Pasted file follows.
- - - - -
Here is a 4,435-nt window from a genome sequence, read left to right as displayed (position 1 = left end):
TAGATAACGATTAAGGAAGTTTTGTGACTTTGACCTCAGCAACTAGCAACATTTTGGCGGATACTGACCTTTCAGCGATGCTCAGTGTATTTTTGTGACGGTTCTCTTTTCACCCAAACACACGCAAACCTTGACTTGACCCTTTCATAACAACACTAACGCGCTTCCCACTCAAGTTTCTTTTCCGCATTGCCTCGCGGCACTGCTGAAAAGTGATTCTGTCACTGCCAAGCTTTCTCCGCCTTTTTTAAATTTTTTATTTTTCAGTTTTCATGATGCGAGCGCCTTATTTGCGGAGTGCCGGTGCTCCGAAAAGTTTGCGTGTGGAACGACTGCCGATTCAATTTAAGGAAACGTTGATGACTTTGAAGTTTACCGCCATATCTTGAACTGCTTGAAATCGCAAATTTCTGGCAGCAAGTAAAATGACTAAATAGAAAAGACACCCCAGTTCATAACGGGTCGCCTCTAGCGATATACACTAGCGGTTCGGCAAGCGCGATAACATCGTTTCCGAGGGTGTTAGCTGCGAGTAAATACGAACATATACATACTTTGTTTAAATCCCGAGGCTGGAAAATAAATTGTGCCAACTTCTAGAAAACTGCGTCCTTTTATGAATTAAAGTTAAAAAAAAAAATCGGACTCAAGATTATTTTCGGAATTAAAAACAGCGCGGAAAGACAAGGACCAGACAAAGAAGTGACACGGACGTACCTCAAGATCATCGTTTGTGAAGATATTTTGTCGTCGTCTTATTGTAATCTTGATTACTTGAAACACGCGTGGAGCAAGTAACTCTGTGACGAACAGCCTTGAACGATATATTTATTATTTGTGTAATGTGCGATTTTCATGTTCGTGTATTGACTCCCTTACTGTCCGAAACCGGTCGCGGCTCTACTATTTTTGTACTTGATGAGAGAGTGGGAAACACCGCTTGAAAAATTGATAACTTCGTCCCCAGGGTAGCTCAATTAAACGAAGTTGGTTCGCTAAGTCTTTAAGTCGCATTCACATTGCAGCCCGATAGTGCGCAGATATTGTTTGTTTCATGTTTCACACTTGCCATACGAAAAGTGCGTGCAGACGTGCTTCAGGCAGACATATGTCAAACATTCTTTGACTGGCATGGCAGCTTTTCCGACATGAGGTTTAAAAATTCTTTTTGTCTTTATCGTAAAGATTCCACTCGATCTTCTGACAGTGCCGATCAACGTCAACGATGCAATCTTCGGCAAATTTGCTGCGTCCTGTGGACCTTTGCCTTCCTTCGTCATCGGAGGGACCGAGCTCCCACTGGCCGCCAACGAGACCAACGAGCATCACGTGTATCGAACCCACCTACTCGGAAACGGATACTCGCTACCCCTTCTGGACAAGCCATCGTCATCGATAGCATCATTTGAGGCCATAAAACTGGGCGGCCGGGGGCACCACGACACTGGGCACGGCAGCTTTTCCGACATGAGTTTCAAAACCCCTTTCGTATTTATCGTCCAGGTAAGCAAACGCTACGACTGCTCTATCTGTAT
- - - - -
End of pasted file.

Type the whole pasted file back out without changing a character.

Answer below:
Here is a 4,435-nt window from a genome sequence, read left to right as displayed (position 1 = left end):
TAGATAACGATTAAGGAAGTTTTGTGACTTTGACCTCAGCAACTAGCAACATTTTGGCGGATACTGACCTTTCAGCGATGCTCAGTGTATTTTTGTGACGGTTCTCTTTTCACCCAAACACACGCAAACCTTGACTTGACCCTTTCATAACAACACTAACGCGCTTCCCACTCAAGTTTCTTTTCCGCATTGCCTCGCGGCACTGCTGAAAAGTGATTCTGTCACTGCCAAGCTTTCTCCGCCTTTTTTAAATTTTTTATTTTTCAGTTTTCATGATGCGAGCGCCTTATTTGCGGAGTGCCGGTGCTCCGAAAAGTTTGCGTGTGGAACGACTGCCGATTCAATTTAAGGAAACGTTGATGACTTTGAAGTTTACCGCCATATCTTGAACTGCTTGAAATCGCAAATTTCTGGCAGCAAGTAAAATGACTAAATAGAAAAGACACCCCAGTTCATAACGGGTCGCCTCTAGCGATATACACTAGCGGTTCGGCAAGCGCGATAACATCGTTTCCGAGGGTGTTAGCTGCGAGTAAATACGAACATATACATACTTTGTTTAAATCCCGAGGCTGGAAAATAAATTGTGCCAACTTCTAGAAAACTGCGTCCTTTTATGAATTAAAGTTAAAAAAAAAAATCGGACTCAAGATTATTTTCGGAATTAAAAACAGCGCGGAAAGACAAGGACCAGACAAAGAAGTGACACGGACGTACCTCAAGATCATCGTTTGTGAAGATATTTTGTCGTCGTCTTATTGTAATCTTGATTACTTGAAACACGCGTGGAGCAAGTAACTCTGTGACGAACAGCCTTGAACGATATATTTATTATTTGTGTAATGTGCGATTTTCATGTTCGTGTATTGACTCCCTTACTGTCCGAAACCGGTCGCGGCTCTACTATTTTTGTACTTGATGAGAGAGTGGGAAACACCGCTTGAAAAATTGATAACTTCGTCCCCAGGGTAGCTCAATTAAACGAAGTTGGTTCGCTAAGTCTTTAAGTCGCATTCACATTGCAGCCCGATAGTGCGCAGATATTGTTTGTTTCATGTTTCACACTTGCCATACGAAAAGTGCGTGCAGACGTGCTTCAGGCAGACATATGTCAAACATTCTTTGACTGGCATGGCAGCTTTTCCGACATGAGGTTTAAAAATTCTTTTTGTCTTTATCGTAAAGATTCCACTCGATCTTCTGACAGTGCCGATCAACGTCAACGATGCAATCTTCGGCAAATTTGCTGCGTCCTGTGGACCTTTGCCTTCCTTCGTCATCGGAGGGACCGAGCTCCCACTGGCCGCCAACGAGACCAACGAGCATCACGTGTATCGAACCCACCTACTCGGAAACGGATACTCGCTACCCCTTCTGGACAAGCCATCGTCATCGATAGCATCATTTGAGGCCATAAAACTGGGCGGCCGGGGGCACCACGACACTGGGCACGGCAGCTTTTCCGACATGAGTTTCAAAACCCCTTTCGTATTTATCGTCCAGGTAAGCAAACGCTACGACTGCTCTATCTGTAT